Many of us, (un)knowingly, still live in the past.

There’s journalist A who writes brilliant news articles. From him to the public.

And then there is journalist B, who is part of a four member team with a graphic designer, a media journalist and a video editor. The end result, the video, is from the journalist’s point of view, a list of compromises.

Many journalists dream of being the A-type, an independent creator, free from the opinions and demands of most people. One vision, as untouched as possible, depending only on his individual skill and effort. There’s no one to hold him back during the creation process.

He gets to devote the given time to the story as he sees fit. The time is allocated on him being the best journalist he can be. That is all. Beautiful.

Then there are the results. The success of the story. The views. The decimator of the journalist’s dream of being the A type, the “auteur.”

Video get’s more views than the same content as text.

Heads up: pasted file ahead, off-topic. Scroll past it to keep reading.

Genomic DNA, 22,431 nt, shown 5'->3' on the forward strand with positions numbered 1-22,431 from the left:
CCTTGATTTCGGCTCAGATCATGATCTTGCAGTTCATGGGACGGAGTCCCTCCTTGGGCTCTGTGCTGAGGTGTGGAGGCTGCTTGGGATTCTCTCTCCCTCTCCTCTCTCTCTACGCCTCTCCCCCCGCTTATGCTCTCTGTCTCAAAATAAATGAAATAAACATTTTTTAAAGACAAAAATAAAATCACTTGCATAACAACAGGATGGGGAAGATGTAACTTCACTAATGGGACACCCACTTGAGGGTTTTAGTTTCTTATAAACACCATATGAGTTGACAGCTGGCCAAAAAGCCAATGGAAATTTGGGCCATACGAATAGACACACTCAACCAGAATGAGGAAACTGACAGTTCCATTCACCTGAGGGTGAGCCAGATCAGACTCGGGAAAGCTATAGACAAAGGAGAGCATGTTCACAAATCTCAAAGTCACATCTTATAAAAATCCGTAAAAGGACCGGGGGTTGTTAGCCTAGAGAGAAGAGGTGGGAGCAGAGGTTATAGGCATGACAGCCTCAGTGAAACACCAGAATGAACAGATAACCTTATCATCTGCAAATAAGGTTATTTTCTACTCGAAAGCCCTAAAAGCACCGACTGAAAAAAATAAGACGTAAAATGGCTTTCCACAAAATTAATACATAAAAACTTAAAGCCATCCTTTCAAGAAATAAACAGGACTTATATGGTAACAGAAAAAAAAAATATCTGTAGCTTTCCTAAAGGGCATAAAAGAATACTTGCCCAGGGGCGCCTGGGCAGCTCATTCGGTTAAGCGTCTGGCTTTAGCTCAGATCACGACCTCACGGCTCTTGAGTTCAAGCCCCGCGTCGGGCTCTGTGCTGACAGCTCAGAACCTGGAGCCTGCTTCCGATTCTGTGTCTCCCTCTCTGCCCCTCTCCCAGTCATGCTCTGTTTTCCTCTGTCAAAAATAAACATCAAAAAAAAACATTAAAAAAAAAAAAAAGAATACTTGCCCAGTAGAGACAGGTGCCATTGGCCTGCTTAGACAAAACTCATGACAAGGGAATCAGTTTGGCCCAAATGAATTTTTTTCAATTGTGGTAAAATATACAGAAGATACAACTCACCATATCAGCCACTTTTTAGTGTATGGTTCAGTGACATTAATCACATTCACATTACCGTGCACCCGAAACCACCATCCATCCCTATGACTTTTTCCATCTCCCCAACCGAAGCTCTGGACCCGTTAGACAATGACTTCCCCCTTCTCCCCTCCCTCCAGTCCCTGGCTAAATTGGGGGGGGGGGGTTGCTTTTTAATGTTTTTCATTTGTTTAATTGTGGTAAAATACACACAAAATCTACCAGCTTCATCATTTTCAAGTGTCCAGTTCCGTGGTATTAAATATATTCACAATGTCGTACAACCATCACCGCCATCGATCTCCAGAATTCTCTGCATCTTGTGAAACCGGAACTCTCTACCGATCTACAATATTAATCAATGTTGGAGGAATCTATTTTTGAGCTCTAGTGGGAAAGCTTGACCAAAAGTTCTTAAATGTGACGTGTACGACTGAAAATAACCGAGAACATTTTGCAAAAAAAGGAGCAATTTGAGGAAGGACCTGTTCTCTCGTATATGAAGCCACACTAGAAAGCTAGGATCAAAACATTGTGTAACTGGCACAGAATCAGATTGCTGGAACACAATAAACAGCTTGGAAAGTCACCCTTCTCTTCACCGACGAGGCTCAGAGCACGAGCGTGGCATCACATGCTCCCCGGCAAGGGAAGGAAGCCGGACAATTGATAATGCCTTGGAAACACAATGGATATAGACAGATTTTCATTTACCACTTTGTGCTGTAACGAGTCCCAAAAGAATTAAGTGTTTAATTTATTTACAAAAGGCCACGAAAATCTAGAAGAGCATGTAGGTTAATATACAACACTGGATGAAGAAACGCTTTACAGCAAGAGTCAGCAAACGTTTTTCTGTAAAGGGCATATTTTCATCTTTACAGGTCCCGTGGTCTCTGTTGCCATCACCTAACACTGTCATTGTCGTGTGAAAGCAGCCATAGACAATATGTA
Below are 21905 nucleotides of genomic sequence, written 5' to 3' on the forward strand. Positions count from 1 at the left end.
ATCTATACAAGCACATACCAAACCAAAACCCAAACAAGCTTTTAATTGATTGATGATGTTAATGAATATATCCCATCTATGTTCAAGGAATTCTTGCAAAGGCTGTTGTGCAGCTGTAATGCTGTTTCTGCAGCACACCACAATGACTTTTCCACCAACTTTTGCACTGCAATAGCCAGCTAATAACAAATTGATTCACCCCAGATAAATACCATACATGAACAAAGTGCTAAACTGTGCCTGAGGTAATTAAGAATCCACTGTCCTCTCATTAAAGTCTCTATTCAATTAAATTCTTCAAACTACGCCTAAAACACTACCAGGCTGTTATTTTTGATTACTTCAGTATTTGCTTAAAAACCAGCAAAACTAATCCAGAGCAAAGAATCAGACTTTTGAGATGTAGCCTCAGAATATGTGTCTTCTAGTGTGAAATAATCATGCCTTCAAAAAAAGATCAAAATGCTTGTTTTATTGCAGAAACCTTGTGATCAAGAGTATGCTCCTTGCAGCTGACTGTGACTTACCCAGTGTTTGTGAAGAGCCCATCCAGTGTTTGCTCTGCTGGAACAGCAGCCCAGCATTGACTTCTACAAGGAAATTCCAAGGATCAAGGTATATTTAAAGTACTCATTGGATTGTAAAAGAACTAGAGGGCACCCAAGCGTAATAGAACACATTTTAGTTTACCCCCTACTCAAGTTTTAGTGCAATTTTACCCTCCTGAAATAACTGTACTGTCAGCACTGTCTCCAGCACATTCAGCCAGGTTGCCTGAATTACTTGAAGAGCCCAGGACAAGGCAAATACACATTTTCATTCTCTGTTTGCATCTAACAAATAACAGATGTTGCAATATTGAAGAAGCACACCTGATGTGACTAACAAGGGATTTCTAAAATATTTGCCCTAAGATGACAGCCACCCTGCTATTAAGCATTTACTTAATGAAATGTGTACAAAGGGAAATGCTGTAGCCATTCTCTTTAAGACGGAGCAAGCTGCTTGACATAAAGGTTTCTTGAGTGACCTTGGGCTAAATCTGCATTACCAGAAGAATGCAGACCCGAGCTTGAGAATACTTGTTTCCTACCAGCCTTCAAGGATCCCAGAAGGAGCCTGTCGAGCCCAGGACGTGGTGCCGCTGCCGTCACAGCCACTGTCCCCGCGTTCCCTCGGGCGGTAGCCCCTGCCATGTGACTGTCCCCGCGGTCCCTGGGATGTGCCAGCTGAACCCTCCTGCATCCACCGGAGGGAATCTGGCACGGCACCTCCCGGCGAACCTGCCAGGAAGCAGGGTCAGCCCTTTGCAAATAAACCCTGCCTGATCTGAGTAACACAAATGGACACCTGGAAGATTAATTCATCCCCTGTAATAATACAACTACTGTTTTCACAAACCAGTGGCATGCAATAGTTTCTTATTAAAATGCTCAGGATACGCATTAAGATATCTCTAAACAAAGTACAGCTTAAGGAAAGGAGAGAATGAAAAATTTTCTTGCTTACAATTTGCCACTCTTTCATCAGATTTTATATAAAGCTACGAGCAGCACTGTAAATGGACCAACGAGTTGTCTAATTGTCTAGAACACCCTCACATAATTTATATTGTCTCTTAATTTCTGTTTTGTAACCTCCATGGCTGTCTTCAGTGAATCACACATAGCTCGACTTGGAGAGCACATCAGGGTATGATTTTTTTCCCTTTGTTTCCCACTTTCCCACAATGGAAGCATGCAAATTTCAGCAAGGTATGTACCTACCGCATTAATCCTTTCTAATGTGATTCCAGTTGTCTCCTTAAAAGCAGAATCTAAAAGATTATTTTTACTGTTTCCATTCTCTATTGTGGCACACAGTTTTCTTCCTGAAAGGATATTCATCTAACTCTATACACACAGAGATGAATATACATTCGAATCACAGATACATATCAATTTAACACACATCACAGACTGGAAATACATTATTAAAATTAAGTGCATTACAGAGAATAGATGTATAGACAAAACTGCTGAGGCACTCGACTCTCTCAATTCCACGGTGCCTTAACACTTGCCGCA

Video can be seen as much more arduous to make, from the creator’s perspective, but it sure is much easier to watch than text.

Then the question remains, what weight the rulers of the media want to give to the success of the story, the views.

If the views are secondary, the traditional dream of a journalist prospers.

If the views dictate, as in free markets, the journalist’s position is lowered considerably, from a king into a member of a team. From a position of 100% to the position of 25%. No wonder many journalists are very unhappy, or worse, in denial.

The journalists are racing to convince each other on how the text still has a place even in the media of tomorrow.

Text to video is like horses to cars. Sure there are still horses around, it’s just that not in transportation.

I try to be provocative,  to get a comment from you, dear reader…

One Reply to “Many of us, (un)knowingly, still live in the past.”

  1. “Text to video is like horses to cars…” This has to be the simile of the month! And I would like to disagree but somehow I can´t…

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